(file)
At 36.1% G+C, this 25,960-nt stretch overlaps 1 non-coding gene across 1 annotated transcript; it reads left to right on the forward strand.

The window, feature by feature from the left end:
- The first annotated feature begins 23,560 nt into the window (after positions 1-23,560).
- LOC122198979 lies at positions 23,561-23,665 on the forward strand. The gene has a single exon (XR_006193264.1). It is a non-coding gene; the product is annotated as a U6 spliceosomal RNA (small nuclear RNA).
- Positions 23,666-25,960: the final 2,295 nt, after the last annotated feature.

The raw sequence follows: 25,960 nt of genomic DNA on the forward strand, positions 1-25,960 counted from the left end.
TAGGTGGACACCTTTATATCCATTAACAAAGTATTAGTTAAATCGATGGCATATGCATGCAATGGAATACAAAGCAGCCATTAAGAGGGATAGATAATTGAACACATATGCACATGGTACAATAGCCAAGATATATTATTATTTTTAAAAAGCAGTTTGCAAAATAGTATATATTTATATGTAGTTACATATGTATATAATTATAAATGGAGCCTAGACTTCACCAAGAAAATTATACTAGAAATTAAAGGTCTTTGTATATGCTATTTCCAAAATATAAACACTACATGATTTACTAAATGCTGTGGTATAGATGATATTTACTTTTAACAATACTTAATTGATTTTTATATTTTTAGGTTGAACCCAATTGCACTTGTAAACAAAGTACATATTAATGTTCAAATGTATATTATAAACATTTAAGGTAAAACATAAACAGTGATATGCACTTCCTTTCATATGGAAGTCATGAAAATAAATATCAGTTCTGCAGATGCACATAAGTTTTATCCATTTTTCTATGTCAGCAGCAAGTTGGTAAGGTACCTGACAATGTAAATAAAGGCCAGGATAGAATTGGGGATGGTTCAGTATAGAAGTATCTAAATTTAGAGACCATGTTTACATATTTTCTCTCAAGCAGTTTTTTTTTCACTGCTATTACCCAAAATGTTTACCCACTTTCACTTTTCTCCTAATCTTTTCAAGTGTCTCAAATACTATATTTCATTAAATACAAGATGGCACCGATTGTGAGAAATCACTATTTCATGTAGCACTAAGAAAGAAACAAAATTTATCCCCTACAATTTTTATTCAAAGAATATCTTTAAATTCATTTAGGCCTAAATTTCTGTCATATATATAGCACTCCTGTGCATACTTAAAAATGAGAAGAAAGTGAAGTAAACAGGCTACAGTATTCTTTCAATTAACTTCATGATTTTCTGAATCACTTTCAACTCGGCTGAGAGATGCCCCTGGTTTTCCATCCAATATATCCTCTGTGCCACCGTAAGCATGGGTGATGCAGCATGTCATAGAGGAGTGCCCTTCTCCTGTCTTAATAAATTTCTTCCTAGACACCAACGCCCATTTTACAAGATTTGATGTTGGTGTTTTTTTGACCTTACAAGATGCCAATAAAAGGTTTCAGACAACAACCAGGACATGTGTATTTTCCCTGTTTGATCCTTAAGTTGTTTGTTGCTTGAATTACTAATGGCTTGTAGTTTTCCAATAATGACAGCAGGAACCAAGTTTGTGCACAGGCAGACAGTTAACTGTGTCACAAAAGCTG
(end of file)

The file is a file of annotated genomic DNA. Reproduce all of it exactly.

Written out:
At 36.1% G+C, this 25,960-nt stretch overlaps 1 non-coding gene across 1 annotated transcript; it reads left to right on the forward strand.

The window, feature by feature from the left end:
- The first annotated feature begins 23,560 nt into the window (after positions 1-23,560).
- LOC122198979 lies at positions 23,561-23,665 on the forward strand. The gene has a single exon (XR_006193264.1). It is a non-coding gene; the product is annotated as a U6 spliceosomal RNA (small nuclear RNA).
- Positions 23,666-25,960: the final 2,295 nt, after the last annotated feature.

The raw sequence follows: 25,960 nt of genomic DNA on the forward strand, positions 1-25,960 counted from the left end.
TAGGTGGACACCTTTATATCCATTAACAAAGTATTAGTTAAATCGATGGCATATGCATGCAATGGAATACAAAGCAGCCATTAAGAGGGATAGATAATTGAACACATATGCACATGGTACAATAGCCAAGATATATTATTATTTTTAAAAAGCAGTTTGCAAAATAGTATATATTTATATGTAGTTACATATGTATATAATTATAAATGGAGCCTAGACTTCACCAAGAAAATTATACTAGAAATTAAAGGTCTTTGTATATGCTATTTCCAAAATATAAACACTACATGATTTACTAAATGCTGTGGTATAGATGATATTTACTTTTAACAATACTTAATTGATTTTTATATTTTTAGGTTGAACCCAATTGCACTTGTAAACAAAGTACATATTAATGTTCAAATGTATATTATAAACATTTAAGGTAAAACATAAACAGTGATATGCACTTCCTTTCATATGGAAGTCATGAAAATAAATATCAGTTCTGCAGATGCACATAAGTTTTATCCATTTTTCTATGTCAGCAGCAAGTTGGTAAGGTACCTGACAATGTAAATAAAGGCCAGGATAGAATTGGGGATGGTTCAGTATAGAAGTATCTAAATTTAGAGACCATGTTTACATATTTTCTCTCAAGCAGTTTTTTTTTCACTGCTATTACCCAAAATGTTTACCCACTTTCACTTTTCTCCTAATCTTTTCAAGTGTCTCAAATACTATATTTCATTAAATACAAGATGGCACCGATTGTGAGAAATCACTATTTCATGTAGCACTAAGAAAGAAACAAAATTTATCCCCTACAATTTTTATTCAAAGAATATCTTTAAATTCATTTAGGCCTAAATTTCTGTCATATATATAGCACTCCTGTGCATACTTAAAAATGAGAAGAAAGTGAAGTAAACAGGCTACAGTATTCTTTCAATTAACTTCATGATTTTCTGAATCACTTTCAACTCGGCTGAGAGATGCCCCTGGTTTTCCATCCAATATATCCTCTGTGCCACCGTAAGCATGGGTGATGCAGCATGTCATAGAGGAGTGCCCTTCTCCTGTCTTAATAAATTTCTTCCTAGACACCAACGCCCATTTTACAAGATTTGATGTTGGTGTTTTTTTGACCTTACAAGATGCCAATAAAAGGTTTCAGACAACAACCAGGACATGTGTATTTTCCCTGTTTGATCCTTAAGTTGTTTGTTGCTTGAATTACTAATGGCTTGTAGTTTTCCAATAATGACAGCAGGAACCAAGTTTGTGCACAGGCAGACAGTTAACTGTGTCACAAAAGCTG